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Thursday, December 31, 2009

UPS And PC Power Supply Parts Bonanza

A bit of salvaging of some old computer power supplies and UPSs (most of which were found in alleys or roadside on bulk trash days, over the last few months, but sat "intact" until now due to lack of time) netted me several pounds of parts (not counting the toroids or transformers!), including the stuff shown in the pics below.

Bunches of small value caps, diodes, zeners, transistors, mounting screws, heatsinks and clips (and thermal pads), and lots of resistors not yet taken off the boards (not in pic), several TL431A and some LM317

Some very old 100V+ Vce type transistors in PNP and NPN, off some boards from a Sony VTR (I never saw the VTR, just the boards)

They'll be used to replace some lower voltage 2222's on my 2QD so I can up it to 48V+ usability.

Bunches of small signal transistors, 50V Vce types, a bit better than the 2222 but not much.

A few beefy dual-diode (common cathode) units, one of them up to 40V at 50A!

Also about three times that many smaller TO220 versions of these, mostly in the 40V 3A range. All can be used with heatsinks to parallel unequally-charged battery packs in a pinch.

Of course, there are lots of large caps, too, in low and high voltages, and many form factors.

MOSFETs; lots of them, too, though mostly lower-voltage types, and generally fairly high RDSon.

Some IC's, too. Optoisolators, LM339 and LM324 chips, other single or double op-amp chips, some logic chips (74x series), some "house branded" chips in the UPSs which probably means they're ROMs or pre-programmed MCUs. Some standard PWM SMPS control chips, might be adaptable as controller chips.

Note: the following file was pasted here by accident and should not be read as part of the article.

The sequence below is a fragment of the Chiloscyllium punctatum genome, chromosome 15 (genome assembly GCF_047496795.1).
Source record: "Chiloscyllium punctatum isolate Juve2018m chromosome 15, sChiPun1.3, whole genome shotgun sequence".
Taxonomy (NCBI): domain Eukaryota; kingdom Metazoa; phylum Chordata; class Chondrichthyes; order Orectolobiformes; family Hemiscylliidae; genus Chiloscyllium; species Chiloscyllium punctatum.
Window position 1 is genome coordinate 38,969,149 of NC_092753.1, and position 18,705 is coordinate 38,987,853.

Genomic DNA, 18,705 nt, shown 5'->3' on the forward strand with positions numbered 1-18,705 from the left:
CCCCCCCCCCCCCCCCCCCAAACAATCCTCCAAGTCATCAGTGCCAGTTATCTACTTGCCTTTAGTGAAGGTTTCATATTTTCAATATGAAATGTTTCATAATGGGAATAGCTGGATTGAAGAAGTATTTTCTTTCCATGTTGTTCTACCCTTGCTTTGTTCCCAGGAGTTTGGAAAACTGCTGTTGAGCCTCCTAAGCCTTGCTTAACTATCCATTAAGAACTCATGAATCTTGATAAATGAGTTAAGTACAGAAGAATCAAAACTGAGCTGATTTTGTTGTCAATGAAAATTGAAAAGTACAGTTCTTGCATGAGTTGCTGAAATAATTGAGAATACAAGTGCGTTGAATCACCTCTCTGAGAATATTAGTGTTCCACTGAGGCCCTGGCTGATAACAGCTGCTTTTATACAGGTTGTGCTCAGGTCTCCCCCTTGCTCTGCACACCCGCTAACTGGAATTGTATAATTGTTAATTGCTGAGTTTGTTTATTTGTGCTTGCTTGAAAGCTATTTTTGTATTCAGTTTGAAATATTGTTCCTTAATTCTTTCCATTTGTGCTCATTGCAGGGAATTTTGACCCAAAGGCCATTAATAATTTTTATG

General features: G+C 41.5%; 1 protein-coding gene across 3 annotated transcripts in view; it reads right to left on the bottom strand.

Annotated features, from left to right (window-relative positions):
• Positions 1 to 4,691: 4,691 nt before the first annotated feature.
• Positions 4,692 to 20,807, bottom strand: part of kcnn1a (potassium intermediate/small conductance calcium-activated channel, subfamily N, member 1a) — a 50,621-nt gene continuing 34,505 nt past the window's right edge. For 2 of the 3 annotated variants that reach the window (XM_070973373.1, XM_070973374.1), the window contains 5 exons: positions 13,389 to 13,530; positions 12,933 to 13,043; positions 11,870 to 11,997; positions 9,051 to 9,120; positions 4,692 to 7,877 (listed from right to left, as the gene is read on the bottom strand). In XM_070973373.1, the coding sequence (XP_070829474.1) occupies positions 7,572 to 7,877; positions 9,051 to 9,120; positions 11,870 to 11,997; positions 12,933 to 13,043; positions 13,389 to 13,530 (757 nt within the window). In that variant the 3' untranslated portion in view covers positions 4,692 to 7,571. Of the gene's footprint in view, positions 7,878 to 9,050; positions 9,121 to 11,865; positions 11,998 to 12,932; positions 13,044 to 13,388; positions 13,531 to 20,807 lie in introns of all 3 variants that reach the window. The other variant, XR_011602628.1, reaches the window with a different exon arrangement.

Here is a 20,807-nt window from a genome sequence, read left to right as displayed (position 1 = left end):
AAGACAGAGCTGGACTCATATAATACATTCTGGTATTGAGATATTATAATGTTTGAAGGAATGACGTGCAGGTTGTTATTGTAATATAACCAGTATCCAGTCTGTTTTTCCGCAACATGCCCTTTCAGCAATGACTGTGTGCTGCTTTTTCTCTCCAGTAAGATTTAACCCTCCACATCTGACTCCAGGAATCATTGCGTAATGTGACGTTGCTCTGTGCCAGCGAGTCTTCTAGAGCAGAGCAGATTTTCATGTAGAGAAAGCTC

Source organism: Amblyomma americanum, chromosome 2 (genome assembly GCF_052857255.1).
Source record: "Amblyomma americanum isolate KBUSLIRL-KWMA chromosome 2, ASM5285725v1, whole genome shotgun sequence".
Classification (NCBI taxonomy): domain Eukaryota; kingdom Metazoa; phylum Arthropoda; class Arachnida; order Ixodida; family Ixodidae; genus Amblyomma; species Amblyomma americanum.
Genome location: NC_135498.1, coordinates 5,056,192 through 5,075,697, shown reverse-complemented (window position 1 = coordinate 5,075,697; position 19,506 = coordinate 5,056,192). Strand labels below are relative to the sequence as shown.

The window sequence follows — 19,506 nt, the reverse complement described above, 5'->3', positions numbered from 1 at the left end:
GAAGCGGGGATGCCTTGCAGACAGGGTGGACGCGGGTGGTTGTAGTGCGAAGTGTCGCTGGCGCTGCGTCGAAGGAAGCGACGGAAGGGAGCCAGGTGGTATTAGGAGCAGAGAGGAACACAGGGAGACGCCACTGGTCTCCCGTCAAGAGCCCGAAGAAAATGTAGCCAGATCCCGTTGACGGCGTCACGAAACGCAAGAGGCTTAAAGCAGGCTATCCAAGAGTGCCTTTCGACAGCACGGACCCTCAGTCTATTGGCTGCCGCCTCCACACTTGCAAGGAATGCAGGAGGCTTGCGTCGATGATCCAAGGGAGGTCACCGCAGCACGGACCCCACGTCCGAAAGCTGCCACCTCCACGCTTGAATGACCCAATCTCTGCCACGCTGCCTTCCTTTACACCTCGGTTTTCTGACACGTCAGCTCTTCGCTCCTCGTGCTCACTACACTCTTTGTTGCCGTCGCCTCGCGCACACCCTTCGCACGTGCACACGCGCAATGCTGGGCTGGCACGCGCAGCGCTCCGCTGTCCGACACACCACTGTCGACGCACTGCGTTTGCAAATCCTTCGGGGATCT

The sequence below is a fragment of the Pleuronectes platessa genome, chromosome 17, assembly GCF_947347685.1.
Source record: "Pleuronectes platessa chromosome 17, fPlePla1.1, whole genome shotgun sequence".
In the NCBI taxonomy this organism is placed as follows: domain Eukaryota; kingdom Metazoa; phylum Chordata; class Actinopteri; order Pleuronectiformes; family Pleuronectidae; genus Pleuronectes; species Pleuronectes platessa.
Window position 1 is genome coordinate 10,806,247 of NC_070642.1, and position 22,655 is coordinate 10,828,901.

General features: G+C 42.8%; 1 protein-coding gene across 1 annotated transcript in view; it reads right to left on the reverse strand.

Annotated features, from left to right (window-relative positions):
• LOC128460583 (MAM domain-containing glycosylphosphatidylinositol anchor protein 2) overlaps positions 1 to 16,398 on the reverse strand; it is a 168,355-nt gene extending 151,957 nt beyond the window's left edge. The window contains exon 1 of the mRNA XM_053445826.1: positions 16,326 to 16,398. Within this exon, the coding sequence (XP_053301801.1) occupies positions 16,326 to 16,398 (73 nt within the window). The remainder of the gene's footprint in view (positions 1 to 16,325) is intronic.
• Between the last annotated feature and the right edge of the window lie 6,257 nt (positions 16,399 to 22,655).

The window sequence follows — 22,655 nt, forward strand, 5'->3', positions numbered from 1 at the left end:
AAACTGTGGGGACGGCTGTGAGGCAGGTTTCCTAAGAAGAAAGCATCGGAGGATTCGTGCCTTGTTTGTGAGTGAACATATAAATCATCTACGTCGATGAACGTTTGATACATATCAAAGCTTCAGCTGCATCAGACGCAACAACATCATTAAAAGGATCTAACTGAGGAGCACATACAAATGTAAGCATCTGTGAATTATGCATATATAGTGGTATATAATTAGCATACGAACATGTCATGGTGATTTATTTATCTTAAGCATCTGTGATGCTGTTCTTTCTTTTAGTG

Transformers, connectors, toroids, cables, wire, heatsinks, switches, LEDs, etc. Fans, too, but the fans are all defective. They might have usable hall sensors in them, though, as long as I don't need linear sensors (they're more likley to be switching types).

Most of the desoldering was done by carefully using a very small propane torch to heat the thru-hole lead areas, while gently tapping the PCB on the bench (outside, so any fumes would not suffocate me). Some things required a solder-sucker and regular soldering iron.

I should be able to build up my other 2QD controller out of what's there, plus have plenty left over for other projects for a while to come, such as a BLDC controller.

There are LOTS of electronics that have all this stuff salvageable if you have time to do it. I generally spend only a minute or two at a time, over days or weeks, and end up with what looks like "Christmas at the parts store". :) Even if only half the parts worked when done, it'd have saved me enough money it'd stil be worth it.

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